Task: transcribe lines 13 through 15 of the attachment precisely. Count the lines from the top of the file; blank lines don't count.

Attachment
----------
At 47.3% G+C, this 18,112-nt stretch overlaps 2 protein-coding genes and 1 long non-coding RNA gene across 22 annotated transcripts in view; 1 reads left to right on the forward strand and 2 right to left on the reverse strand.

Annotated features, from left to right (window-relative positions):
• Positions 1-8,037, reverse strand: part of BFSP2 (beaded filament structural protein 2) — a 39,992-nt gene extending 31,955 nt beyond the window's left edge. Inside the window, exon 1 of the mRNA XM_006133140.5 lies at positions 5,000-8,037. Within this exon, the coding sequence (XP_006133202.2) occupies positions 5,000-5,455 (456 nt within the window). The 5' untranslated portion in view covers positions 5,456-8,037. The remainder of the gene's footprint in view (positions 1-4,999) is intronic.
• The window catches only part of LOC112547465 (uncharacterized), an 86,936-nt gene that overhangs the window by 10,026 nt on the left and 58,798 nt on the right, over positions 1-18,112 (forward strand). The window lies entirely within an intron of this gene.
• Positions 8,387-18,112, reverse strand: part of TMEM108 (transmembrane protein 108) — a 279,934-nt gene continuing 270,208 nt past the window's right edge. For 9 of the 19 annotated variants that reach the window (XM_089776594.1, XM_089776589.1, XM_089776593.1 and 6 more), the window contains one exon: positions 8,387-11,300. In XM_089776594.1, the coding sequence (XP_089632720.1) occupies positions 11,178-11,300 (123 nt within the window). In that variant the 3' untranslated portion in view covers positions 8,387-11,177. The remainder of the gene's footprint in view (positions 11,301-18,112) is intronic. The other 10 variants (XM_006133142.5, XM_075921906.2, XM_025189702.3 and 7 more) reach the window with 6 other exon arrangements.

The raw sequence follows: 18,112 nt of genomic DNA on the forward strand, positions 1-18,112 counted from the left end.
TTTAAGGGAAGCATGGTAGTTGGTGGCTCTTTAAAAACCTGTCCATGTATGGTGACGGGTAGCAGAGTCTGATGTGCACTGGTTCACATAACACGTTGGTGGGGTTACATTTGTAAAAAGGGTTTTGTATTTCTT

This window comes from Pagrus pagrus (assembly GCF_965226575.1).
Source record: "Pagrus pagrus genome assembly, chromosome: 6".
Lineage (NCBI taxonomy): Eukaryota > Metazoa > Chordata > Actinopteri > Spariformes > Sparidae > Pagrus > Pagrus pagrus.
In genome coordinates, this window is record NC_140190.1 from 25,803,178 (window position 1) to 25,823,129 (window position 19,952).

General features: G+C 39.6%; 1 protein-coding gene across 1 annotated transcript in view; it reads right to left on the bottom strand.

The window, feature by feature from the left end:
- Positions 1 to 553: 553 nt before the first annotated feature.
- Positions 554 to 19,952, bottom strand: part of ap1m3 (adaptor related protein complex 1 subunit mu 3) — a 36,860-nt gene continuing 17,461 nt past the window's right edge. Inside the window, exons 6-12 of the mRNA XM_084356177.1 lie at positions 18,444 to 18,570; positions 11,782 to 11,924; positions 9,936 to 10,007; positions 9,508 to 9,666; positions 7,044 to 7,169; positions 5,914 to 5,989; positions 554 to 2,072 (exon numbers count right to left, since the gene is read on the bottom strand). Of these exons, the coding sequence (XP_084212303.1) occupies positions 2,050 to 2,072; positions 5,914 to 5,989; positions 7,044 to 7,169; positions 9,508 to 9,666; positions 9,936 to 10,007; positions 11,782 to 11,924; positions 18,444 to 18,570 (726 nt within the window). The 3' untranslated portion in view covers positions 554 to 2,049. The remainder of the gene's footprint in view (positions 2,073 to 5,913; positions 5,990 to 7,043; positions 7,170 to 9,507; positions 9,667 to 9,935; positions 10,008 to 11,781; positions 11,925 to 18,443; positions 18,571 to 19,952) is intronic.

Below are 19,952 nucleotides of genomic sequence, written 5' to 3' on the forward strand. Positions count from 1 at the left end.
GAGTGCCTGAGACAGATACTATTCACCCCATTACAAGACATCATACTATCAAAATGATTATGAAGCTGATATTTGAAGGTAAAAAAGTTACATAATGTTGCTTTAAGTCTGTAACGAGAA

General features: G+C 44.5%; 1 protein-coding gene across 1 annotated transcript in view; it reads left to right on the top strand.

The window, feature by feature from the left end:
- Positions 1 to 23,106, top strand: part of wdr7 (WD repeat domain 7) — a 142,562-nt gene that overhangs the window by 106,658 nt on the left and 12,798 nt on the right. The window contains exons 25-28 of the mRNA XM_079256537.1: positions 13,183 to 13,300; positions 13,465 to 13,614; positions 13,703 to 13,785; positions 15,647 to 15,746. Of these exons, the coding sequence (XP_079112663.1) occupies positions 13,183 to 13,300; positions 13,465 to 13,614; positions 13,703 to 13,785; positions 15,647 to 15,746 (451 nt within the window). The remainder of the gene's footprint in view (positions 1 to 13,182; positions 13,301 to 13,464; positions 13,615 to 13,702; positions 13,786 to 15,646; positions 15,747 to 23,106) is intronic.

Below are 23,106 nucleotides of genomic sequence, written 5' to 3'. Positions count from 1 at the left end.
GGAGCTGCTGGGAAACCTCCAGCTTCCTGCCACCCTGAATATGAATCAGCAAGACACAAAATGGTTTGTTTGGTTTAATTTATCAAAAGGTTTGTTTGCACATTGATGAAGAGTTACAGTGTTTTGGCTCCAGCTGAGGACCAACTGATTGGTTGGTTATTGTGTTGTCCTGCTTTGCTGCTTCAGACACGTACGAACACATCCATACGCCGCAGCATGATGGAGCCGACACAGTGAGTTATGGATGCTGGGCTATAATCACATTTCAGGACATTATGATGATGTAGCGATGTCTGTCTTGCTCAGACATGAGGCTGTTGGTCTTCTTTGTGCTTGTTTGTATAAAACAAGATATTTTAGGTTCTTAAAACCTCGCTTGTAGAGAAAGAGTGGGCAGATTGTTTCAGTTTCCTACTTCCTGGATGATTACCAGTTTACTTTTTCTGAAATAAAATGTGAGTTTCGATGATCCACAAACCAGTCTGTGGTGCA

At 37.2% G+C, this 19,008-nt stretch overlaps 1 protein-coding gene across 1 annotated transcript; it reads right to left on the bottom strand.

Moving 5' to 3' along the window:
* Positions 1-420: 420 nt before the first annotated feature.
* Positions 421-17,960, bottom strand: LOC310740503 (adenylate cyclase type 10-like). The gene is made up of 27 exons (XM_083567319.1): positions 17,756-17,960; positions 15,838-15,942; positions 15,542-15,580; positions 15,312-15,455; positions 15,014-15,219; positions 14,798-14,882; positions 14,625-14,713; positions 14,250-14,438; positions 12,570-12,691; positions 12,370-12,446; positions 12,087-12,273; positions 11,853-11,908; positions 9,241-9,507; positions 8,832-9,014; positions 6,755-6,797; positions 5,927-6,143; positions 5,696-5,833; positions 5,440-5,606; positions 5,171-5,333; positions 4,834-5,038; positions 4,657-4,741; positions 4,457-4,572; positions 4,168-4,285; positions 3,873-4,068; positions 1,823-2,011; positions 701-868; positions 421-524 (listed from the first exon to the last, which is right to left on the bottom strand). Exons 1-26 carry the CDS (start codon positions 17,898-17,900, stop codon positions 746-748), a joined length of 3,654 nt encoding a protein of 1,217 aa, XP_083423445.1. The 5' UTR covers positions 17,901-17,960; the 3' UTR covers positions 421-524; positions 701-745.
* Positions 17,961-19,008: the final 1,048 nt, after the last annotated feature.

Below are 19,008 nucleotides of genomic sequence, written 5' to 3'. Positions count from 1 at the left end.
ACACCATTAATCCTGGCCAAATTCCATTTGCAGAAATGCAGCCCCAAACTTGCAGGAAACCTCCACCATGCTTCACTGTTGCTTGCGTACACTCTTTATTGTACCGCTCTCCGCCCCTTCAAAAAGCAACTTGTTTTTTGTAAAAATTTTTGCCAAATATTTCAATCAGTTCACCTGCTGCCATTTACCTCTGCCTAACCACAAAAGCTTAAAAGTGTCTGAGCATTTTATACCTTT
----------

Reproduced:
The window, feature by feature from the left end:
- Positions 1 to 553: 553 nt before the first annotated feature.
- Positions 554 to 19,952, bottom strand: part of ap1m3 (adaptor related protein complex 1 subunit mu 3) — a 36,860-nt gene continuing 17,461 nt past the window's right edge. Inside the window, exons 6-12 of the mRNA XM_084356177.1 lie at positions 18,444 to 18,570; positions 11,782 to 11,924; positions 9,936 to 10,007; positions 9,508 to 9,666; positions 7,044 to 7,169; positions 5,914 to 5,989; positions 554 to 2,072 (exon numbers count right to left, since the gene is read on the bottom strand). Of these exons, the coding sequence (XP_084212303.1) occupies positions 2,050 to 2,072; positions 5,914 to 5,989; positions 7,044 to 7,169; positions 9,508 to 9,666; positions 9,936 to 10,007; positions 11,782 to 11,924; positions 18,444 to 18,570 (726 nt within the window). The 3' untranslated portion in view covers positions 554 to 2,049. The remainder of the gene's footprint in view (positions 2,073 to 5,913; positions 5,990 to 7,043; positions 7,170 to 9,507; positions 9,667 to 9,935; positions 10,008 to 11,781; positions 11,925 to 18,443; positions 18,571 to 19,952) is intronic.